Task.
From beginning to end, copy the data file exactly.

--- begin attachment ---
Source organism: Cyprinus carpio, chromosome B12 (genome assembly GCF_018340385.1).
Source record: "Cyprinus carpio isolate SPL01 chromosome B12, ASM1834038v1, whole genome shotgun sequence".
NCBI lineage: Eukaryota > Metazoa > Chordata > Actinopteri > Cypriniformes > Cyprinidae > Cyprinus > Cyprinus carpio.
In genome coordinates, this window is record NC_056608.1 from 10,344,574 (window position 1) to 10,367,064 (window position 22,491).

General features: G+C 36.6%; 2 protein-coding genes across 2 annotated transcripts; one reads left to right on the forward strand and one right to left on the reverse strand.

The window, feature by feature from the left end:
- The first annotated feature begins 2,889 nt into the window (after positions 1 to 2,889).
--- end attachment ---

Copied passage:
Source organism: Cyprinus carpio, chromosome B12 (genome assembly GCF_018340385.1).
Source record: "Cyprinus carpio isolate SPL01 chromosome B12, ASM1834038v1, whole genome shotgun sequence".
NCBI lineage: Eukaryota > Metazoa > Chordata > Actinopteri > Cypriniformes > Cyprinidae > Cyprinus > Cyprinus carpio.
In genome coordinates, this window is record NC_056608.1 from 10,344,574 (window position 1) to 10,367,064 (window position 22,491).

General features: G+C 36.6%; 2 protein-coding genes across 2 annotated transcripts; one reads left to right on the forward strand and one right to left on the reverse strand.

The window, feature by feature from the left end:
- The first annotated feature begins 2,889 nt into the window (after positions 1 to 2,889).